|A gain-of-function mouse model identifies PRMT6 as a NF-κB coactivator.|
Di Lorenzo, A; Yang, Y; Macaluso, M; Bedford, MT
Nucleic acids research
Protein arginine methyltransferase 6 (PRMT6) is a nuclear enzyme that modifies histone tails. To help elucidate the biological function of PRMT6 in vivo, we generated transgenic mice that ubiquitously express PRMT6 fused to the hormone-binding portion of the estrogen receptor (ER*). The ER*-PRMT6 fusion is unstable and cytoplasmic, but upon systemic treatment with tamoxifen, it becomes stabilized and translocates into the nucleus. As a result, a dramatic increase in the H3R2me2a histone mark is observed. We found that one consequence of induced ER*-PRMT6 activation is increased IL-6 levels. IL-6 expression is regulated by the nuclear factor-kappa B (NF-κB) transcription factor, and PRMT6 functions as a coactivator of this pathway. We show that PRMT6 directly interacts with RelA, and that its overexpression enhances the transcriptional activity of an ectopic NF-κB reporter and endogenously regulates NF-κB target genes. PRMT6 is recruited, by RelA, to selective NF-κB target promoters upon TNF-α stimulation. Moreover, ER*-PRMT6 activation causes RelA accumulation in the nucleus. In summary, we observe that PRMT6 is recruited to chromatin at selective NF-κB target promoters, where it likely impacts the histone code and/or methylates other chromatin-associated proteins to facilitate transcription.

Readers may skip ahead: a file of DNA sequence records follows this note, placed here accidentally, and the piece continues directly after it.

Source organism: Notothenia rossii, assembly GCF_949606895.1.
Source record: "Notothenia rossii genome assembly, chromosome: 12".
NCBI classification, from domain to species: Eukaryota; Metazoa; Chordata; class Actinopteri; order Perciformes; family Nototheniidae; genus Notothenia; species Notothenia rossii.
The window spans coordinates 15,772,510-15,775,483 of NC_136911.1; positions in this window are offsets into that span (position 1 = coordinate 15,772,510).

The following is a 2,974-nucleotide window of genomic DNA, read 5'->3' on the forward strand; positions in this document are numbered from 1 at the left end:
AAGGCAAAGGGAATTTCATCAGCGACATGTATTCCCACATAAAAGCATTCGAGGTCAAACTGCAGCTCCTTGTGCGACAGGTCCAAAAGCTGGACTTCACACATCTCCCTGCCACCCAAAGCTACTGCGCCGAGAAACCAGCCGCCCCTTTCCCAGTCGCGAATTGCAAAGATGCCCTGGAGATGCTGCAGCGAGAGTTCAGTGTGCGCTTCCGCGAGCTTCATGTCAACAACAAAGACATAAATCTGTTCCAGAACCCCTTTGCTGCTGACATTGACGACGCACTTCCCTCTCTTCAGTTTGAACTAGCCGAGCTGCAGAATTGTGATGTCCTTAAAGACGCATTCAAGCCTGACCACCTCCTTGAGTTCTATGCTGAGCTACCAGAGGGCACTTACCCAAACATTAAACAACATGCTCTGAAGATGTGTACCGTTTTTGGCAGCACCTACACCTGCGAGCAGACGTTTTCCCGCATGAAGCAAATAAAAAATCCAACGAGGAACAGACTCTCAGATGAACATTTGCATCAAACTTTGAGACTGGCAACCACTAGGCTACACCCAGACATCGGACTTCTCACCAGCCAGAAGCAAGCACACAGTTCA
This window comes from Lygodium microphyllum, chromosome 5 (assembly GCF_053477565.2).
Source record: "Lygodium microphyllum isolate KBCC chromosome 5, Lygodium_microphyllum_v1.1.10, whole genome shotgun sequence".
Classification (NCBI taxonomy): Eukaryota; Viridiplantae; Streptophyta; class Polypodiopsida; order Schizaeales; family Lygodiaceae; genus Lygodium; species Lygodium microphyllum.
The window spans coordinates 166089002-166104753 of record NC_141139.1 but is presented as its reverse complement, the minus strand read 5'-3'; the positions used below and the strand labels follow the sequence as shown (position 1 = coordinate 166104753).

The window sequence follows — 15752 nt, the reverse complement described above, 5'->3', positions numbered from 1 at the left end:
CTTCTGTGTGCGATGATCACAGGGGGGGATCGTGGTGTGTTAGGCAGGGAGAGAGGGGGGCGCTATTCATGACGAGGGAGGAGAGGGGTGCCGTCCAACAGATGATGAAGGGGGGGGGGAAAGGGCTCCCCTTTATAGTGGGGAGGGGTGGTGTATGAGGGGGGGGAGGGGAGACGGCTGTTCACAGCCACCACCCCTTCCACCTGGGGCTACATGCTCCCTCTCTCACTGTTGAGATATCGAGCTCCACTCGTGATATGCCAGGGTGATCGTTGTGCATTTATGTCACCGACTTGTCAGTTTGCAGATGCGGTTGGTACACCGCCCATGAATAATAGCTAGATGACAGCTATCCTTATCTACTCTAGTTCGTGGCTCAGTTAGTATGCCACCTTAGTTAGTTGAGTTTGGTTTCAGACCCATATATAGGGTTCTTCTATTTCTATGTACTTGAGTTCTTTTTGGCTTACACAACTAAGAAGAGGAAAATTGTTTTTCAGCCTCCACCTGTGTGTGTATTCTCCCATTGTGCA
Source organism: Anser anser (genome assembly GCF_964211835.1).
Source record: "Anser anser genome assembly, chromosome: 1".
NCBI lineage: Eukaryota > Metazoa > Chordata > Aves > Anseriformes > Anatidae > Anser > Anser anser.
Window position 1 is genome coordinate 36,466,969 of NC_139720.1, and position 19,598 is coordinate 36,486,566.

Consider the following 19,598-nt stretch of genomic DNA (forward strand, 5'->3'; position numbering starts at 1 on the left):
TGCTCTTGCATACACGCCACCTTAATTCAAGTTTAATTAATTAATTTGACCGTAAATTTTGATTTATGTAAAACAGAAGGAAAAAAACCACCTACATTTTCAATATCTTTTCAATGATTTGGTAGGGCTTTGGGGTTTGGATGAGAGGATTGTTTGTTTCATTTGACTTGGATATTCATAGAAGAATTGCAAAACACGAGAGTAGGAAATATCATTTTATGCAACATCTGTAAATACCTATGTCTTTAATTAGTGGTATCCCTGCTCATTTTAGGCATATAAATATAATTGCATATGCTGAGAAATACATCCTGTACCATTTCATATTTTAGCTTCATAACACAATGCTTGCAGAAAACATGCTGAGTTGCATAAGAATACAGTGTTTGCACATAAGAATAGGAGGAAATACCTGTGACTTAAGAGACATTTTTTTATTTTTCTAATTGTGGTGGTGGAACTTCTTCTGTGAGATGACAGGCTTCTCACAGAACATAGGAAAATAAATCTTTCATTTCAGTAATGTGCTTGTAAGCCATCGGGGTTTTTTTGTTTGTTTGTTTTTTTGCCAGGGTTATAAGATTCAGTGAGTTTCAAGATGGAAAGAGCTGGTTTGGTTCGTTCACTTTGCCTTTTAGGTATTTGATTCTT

|Early patterning of cloned mouse embryos contributes to post-implantation development.|
Zichuan Liu,Tang Hai,Xiangpeng Dai,Xiaoyang Zhao,Yingying Wang,Vincent Brochard,Shuya Zhou,Haifeng Wan,Haijiang Zhang,Liu Wang,Qi Zhou,Nathalie Beaujean
Several research groups have suggested that the embryonic-abembryonic (Em-Ab) axis in the mouse can be predicted by the first cleavage plane of the early embryo. Currently, it is not known whether this early patterning occurs in cloned embryos produced by nuclear transfer and whether it affects development to term. In this work, the relationship between the first cleavage plane and the Em-Ab axis was determined by the labeling of one blastomere in cloned mouse embryos at the 2-cell stage, followed by ex-vivo tracking until the blastocyst stage. The results demonstrate that approximately half of the cloned blastocysts had an Em-Ab axis perpendicular to the initial cleavage plane of the 2-cell stage. These embryos were classified as orthogonal and the remainder as deviant. Additionally, we report here that cloned embryos were significantly more often orthogonal than their naturally fertilized counterparts and overexpressed Sox2. Orthogonal cloned embryos demonstrated a higher rate of post-implantation embryonic development than deviant embryos, but cloned pups did not all survive. These results reveal that the angular relationship between the Em-Ab axis and the first cleavage plane can influence later development and they support the hypothesis that proper early patterning of mammalian embryos is required after nuclear transfer.
|Characterization of the PRMT gene family in rice reveals conservation of arginine methylation.|
Ahmad, A; Dong, Y; Cao, X